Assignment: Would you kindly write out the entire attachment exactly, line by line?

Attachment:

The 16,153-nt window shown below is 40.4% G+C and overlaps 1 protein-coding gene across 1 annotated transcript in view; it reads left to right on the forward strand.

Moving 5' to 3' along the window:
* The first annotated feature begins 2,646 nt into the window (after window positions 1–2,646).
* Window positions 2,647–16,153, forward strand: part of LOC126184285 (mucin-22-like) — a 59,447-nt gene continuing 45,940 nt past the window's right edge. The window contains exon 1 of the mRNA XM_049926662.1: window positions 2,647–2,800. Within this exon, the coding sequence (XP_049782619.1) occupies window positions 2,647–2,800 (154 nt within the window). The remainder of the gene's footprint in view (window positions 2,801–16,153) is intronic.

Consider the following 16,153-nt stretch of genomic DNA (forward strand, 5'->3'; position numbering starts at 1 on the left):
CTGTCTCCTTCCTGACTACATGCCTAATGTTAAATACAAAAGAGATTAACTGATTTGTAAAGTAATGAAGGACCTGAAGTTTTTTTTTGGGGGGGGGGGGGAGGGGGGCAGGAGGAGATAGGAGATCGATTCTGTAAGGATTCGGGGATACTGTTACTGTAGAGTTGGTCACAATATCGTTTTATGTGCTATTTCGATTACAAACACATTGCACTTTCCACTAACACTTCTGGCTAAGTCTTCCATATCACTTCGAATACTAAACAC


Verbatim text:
The 16,153-nt window shown below is 40.4% G+C and overlaps 1 protein-coding gene across 1 annotated transcript in view; it reads left to right on the forward strand.

Moving 5' to 3' along the window:
* The first annotated feature begins 2,646 nt into the window (after window positions 1–2,646).
* Window positions 2,647–16,153, forward strand: part of LOC126184285 (mucin-22-like) — a 59,447-nt gene continuing 45,940 nt past the window's right edge. The window contains exon 1 of the mRNA XM_049926662.1: window positions 2,647–2,800. Within this exon, the coding sequence (XP_049782619.1) occupies window positions 2,647–2,800 (154 nt within the window). The remainder of the gene's footprint in view (window positions 2,801–16,153) is intronic.

Consider the following 16,153-nt stretch of genomic DNA (forward strand, 5'->3'; position numbering starts at 1 on the left):
CTGTCTCCTTCCTGACTACATGCCTAATGTTAAATACAAAAGAGATTAACTGATTTGTAAAGTAATGAAGGACCTGAAGTTTTTTTTTGGGGGGGGGGGGGAGGGGGGCAGGAGGAGATAGGAGATCGATTCTGTAAGGATTCGGGGATACTGTTACTGTAGAGTTGGTCACAATATCGTTTTATGTGCTATTTCGATTACAAACACATTGCACTTTCCACTAACACTTCTGGCTAAGTCTTCCATATCACTTCGAATACTAAACAC